Saturday, October 22, 2005

Bag Ladies

What is it with students and their bags? Students have to put their bags on their chairs so they perch on the front half of their chair with the bag propped between them and the back of their seats. It doesn't matter that they could put them on the floor, or on an empty chair, or even on the table; most of them put their bags on their chairs - and I don't mean hanging from them.

I mean, this is a classroom and in Japan. It's hardly likely someone will come and swipe their bag.

I don't get it.

Thursday, October 20, 2005


Nasal assault: This morning, on the train to Shinjuku, I was totally overwhelmed by the woman who sat next to me and offended my nose with a stench of mothballs and perfume. Coming home, on the train to Shinjuku (two train journey on a Thursday) a man sat next to me stinking of booze and pee. I'm not sure which is worse. Thursday nights, when I'm coming home, the trains are always packed with people smelling of booze. Not nice.

Getting off at the station where I live, my ears were attacked by shouting girl outside a shop. People like shouting outside shops here, or screaming things in the street over tannoys. Go somewhere like Shinjuku, where you have rows of shops, and stand still outside any of these shops and you'll hear up to a dozen different voices loudly shouting things. I find it really annoying. I mean, talk about disturbing the peace.

Fashions are getting so weird at the moment I can't even start to comment. Especially in my current zombie state. This season, it seems, anything goes here, and the stranger, and more mismatched, the better. One day I'll take some pictures of some of the monstrosities I see in the stations, but that depends on me not rushing to work!

I had brain meltdown today. Several times I opened my mouth and what came out made no sense (in everyday life this often happens, but up to today has generally not happened in the classroom). I think, generally, I'm an okay teacher. Sometimes I think I'm really good and much of the time I think I still have a lot to learn. Today I managed to confuse several students with the instructions I gave them. This is, amazingly for me, quite a rarity. Part of it was me overestimating what they could do. Mainly though, my brain had had a stay-at-home kind of day and left me to it. Gah! Still, tomorrow is another day.

If I find my lost brain by then...

Wednesday, October 19, 2005

"Oh how cute"

Yes, I just uttered those words in reaction to a not particularly cute dog seat for a car. I'm doomed.


On a more serious note, today there was another earthquake in east Japan, a 6.5 or 6.8 (depending on which report you read). Or 5 to 6.3 according to NHK news depending on the area. (I give up!)

Oo apparantly an old lady fell out of bed and had a nosebleed as a result of the quake. Poor love. (You have to hear NHK News to believe it sometimes!)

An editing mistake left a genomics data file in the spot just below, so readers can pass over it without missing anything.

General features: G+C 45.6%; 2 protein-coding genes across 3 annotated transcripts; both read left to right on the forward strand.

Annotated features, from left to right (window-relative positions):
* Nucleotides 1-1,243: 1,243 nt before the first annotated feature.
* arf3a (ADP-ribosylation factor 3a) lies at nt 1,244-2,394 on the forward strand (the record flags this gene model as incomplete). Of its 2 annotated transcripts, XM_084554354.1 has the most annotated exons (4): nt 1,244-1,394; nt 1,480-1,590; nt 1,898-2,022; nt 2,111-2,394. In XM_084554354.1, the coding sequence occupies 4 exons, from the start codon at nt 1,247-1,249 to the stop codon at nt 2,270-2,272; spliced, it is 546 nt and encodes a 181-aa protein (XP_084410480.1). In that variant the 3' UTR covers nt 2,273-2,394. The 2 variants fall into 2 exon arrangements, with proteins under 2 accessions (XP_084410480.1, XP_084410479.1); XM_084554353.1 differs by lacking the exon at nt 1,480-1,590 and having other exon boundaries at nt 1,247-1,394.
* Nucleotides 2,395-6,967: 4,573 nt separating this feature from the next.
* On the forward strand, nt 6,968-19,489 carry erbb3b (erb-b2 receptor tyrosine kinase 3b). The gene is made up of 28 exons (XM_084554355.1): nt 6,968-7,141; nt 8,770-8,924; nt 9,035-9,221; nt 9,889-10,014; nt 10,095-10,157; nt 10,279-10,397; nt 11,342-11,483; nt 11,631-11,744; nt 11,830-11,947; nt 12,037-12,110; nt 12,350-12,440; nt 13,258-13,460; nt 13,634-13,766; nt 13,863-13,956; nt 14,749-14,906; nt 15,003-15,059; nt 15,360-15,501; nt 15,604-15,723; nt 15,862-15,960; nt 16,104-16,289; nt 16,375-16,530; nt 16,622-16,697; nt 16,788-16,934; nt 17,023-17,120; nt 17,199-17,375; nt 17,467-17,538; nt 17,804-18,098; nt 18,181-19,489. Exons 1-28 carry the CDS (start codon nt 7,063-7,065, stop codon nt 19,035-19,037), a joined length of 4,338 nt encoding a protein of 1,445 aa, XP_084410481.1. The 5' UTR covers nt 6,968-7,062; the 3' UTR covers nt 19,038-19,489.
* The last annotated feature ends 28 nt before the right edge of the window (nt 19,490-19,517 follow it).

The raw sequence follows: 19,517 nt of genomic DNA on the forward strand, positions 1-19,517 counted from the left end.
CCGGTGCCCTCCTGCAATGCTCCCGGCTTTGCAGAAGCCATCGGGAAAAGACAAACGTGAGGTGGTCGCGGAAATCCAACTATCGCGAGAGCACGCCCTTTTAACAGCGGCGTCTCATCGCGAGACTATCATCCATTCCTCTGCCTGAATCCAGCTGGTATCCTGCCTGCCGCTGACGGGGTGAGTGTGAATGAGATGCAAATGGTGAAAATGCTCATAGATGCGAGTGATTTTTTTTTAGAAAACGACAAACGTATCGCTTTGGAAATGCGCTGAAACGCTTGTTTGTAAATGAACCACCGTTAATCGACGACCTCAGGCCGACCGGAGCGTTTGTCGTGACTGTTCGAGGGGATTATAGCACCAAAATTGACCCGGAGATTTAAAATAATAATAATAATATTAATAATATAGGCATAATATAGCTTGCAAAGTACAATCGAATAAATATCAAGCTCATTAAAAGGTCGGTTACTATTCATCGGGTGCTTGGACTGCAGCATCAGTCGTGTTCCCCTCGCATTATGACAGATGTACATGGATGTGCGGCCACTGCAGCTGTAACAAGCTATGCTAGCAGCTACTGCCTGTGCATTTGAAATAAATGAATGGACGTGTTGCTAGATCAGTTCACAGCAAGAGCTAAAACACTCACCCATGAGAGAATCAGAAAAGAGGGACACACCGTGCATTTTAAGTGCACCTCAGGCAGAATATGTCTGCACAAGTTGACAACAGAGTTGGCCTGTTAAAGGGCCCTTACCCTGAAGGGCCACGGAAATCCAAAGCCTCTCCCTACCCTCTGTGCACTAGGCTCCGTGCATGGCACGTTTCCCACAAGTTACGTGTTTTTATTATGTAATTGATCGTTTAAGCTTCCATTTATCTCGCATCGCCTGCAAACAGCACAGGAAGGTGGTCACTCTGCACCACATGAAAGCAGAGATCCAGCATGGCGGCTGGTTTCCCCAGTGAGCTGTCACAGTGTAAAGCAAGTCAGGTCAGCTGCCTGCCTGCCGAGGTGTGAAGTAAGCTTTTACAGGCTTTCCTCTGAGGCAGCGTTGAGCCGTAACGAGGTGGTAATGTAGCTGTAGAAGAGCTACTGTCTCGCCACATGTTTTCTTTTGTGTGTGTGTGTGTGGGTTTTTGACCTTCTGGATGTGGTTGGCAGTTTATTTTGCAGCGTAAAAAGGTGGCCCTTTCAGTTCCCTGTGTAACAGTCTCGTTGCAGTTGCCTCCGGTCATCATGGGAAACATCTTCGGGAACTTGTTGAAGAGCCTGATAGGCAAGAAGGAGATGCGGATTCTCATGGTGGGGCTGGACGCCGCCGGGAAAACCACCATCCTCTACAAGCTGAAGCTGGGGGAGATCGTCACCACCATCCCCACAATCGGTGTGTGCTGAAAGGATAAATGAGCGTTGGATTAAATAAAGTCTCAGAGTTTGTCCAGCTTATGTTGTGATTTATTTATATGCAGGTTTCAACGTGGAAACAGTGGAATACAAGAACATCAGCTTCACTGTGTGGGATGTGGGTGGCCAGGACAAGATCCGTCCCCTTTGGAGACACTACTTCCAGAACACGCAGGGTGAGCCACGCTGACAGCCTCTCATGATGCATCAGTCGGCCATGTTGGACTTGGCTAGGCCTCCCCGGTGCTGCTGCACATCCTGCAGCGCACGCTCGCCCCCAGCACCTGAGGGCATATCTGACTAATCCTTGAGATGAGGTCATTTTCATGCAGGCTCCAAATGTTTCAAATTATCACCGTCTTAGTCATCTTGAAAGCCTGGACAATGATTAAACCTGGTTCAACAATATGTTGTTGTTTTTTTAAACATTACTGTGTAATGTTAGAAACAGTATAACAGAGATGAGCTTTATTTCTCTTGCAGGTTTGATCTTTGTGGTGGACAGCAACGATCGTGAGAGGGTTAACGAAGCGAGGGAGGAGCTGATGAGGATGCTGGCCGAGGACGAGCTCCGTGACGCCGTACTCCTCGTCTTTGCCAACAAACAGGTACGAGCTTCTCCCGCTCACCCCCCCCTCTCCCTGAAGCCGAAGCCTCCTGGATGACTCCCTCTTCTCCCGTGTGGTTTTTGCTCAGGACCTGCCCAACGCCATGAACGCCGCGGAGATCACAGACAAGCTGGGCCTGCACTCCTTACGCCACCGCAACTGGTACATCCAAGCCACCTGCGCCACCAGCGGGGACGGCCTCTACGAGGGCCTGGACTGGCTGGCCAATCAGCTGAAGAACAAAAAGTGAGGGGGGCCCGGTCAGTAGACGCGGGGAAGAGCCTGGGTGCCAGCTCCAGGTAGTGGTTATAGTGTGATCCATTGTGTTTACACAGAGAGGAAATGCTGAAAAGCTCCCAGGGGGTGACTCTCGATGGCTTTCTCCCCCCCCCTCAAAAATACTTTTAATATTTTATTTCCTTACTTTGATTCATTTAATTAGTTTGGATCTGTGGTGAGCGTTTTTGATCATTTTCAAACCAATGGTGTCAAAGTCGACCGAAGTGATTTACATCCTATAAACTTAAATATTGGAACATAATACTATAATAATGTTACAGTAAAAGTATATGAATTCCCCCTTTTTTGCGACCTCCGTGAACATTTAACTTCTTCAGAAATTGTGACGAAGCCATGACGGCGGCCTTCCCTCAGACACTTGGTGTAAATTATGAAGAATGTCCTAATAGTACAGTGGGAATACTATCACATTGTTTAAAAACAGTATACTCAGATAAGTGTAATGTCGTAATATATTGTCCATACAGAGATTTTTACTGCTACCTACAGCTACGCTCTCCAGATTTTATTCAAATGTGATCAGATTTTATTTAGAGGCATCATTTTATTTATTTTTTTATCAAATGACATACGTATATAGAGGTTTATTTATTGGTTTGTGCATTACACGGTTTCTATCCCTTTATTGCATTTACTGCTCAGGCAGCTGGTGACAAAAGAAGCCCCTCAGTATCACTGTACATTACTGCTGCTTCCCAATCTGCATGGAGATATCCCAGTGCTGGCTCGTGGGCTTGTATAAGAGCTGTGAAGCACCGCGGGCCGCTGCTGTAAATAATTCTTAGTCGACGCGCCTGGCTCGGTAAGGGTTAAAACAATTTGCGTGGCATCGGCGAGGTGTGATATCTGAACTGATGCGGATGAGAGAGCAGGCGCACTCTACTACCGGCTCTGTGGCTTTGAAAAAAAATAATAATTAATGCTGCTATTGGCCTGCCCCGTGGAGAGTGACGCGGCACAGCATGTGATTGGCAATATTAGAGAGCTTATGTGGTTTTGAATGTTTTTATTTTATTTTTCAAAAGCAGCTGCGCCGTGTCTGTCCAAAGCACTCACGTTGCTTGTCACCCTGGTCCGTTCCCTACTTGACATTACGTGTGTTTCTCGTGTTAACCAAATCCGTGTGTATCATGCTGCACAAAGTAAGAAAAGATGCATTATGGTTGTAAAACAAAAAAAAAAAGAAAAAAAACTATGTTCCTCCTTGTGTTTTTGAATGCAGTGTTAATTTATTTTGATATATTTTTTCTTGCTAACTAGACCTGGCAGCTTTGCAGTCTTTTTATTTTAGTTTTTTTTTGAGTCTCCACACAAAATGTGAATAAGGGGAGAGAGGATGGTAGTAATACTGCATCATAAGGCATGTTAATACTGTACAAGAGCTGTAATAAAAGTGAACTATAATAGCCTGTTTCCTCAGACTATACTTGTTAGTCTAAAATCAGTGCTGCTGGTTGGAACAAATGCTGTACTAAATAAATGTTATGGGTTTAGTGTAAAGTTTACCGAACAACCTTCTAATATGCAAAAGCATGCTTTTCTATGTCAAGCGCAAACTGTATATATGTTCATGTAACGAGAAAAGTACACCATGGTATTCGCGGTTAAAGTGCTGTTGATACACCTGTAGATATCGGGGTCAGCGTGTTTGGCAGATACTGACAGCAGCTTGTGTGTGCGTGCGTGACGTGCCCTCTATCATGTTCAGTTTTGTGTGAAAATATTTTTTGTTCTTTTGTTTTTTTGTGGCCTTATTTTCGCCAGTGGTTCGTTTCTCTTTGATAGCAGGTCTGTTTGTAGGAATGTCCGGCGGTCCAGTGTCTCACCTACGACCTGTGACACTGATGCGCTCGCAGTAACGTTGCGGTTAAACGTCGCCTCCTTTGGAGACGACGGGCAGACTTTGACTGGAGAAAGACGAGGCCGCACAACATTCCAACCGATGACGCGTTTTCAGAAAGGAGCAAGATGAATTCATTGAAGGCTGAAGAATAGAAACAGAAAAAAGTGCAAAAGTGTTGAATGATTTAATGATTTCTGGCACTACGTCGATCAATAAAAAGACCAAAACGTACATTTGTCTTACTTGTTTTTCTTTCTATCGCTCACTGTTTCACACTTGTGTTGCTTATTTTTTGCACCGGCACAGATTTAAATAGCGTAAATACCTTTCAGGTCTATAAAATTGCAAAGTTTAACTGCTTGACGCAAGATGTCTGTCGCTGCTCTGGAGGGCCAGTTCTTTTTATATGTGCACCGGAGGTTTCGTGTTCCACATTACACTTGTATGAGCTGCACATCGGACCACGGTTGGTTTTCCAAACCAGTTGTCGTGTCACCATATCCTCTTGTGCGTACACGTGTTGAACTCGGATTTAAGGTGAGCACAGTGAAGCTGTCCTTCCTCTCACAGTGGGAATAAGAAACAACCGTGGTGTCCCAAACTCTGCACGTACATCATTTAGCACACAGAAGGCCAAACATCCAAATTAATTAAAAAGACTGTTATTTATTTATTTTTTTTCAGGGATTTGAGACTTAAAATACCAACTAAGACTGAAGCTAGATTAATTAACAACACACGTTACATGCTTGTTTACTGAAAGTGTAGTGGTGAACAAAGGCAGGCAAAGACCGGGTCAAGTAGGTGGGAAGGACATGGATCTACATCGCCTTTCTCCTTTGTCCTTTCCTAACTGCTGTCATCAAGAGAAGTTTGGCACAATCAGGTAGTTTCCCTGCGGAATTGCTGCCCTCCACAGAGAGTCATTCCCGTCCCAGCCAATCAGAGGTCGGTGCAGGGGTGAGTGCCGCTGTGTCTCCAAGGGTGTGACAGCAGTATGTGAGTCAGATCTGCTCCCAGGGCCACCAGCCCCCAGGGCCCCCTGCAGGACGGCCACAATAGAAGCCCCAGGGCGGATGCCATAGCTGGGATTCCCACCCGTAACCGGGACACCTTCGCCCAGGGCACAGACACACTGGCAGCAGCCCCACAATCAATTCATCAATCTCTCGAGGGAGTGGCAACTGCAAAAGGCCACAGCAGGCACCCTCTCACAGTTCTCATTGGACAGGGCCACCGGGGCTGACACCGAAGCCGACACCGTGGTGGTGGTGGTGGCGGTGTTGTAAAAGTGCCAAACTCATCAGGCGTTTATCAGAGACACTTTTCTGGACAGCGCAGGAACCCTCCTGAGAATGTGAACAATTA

I've now taught a few lessons during earthquakes and I never know how I should react. The students always look pretty worried, whereas I'm pretty 'whatever' about the whole thing. If it's going to happen, it's going to happen, and all that... although I think I'd rather die in a karaoke can with a vodka in one hand and a mic in the other, than in a classroom. But that's me. Anyway, I generally continue teaching when the classroom starts shaking. I wonder what other teachers do. I mean, I'm not going to start panicking and running around the classroom screaming, or go tearing out of the room for a little shake and rattle, am I? So what should I do? I also figure they are paying so should be getting there money's worth, potential death or not.

Does this make me weird?!

Tuesday, October 18, 2005

School Uniforms

I'd heard it wasn't unusual for teenagers to have school uniforms for IN school and school uniforms for OUT of school, and many of my students think their school uniforms are, or were, cute but, for the first time, my student, M, turned up at 7pm, for her lesson, in uniform. I said what time did she finish school, she said 4pm. I said what did you do between then and now, she said she went home, read a comic and slept. I said, and then you put your school uniform back on? She said, no, her school doesn't have a uniform. She'd made it up (including a neck tie thing) herself. I said, oh right.

This would never happen in the UK.

And please stop bloody raining. It's been wet for DAYS now.

Sunday, October 16, 2005

Karaoke Croak

When you combine the tail end of a cold with a couple of hours of loud karaoke the end result is karaoke croak. Today I have a deep sexy voice. Or something like that. It's pretty painful anyway.